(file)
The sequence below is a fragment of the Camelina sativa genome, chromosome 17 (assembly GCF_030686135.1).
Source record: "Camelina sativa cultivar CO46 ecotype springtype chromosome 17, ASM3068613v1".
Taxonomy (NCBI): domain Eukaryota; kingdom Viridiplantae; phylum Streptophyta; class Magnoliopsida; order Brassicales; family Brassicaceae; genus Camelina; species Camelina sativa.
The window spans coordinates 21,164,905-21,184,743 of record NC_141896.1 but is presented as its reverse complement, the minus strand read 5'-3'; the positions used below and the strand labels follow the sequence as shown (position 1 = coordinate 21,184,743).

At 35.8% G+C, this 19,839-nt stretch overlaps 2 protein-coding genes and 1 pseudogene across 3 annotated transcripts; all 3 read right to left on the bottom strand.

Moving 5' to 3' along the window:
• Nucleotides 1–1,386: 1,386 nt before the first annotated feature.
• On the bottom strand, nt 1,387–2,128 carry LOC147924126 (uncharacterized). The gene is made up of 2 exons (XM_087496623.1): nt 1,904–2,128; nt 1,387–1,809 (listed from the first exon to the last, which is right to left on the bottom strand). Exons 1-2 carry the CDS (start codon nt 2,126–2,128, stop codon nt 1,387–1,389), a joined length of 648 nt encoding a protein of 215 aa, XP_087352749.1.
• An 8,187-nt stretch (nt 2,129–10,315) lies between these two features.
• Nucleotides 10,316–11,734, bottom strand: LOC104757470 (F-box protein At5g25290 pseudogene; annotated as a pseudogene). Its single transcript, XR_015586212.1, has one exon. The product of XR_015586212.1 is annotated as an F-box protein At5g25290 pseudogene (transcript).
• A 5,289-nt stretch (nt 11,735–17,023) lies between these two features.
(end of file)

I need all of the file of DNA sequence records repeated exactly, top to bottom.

The sequence below is a fragment of the Camelina sativa genome, chromosome 17 (assembly GCF_030686135.1).
Source record: "Camelina sativa cultivar CO46 ecotype springtype chromosome 17, ASM3068613v1".
Taxonomy (NCBI): domain Eukaryota; kingdom Viridiplantae; phylum Streptophyta; class Magnoliopsida; order Brassicales; family Brassicaceae; genus Camelina; species Camelina sativa.
The window spans coordinates 21,164,905-21,184,743 of record NC_141896.1 but is presented as its reverse complement, the minus strand read 5'-3'; the positions used below and the strand labels follow the sequence as shown (position 1 = coordinate 21,184,743).

At 35.8% G+C, this 19,839-nt stretch overlaps 2 protein-coding genes and 1 pseudogene across 3 annotated transcripts; all 3 read right to left on the bottom strand.

Moving 5' to 3' along the window:
• Nucleotides 1–1,386: 1,386 nt before the first annotated feature.
• On the bottom strand, nt 1,387–2,128 carry LOC147924126 (uncharacterized). The gene is made up of 2 exons (XM_087496623.1): nt 1,904–2,128; nt 1,387–1,809 (listed from the first exon to the last, which is right to left on the bottom strand). Exons 1-2 carry the CDS (start codon nt 2,126–2,128, stop codon nt 1,387–1,389), a joined length of 648 nt encoding a protein of 215 aa, XP_087352749.1.
• An 8,187-nt stretch (nt 2,129–10,315) lies between these two features.
• Nucleotides 10,316–11,734, bottom strand: LOC104757470 (F-box protein At5g25290 pseudogene; annotated as a pseudogene). Its single transcript, XR_015586212.1, has one exon. The product of XR_015586212.1 is annotated as an F-box protein At5g25290 pseudogene (transcript).
• A 5,289-nt stretch (nt 11,735–17,023) lies between these two features.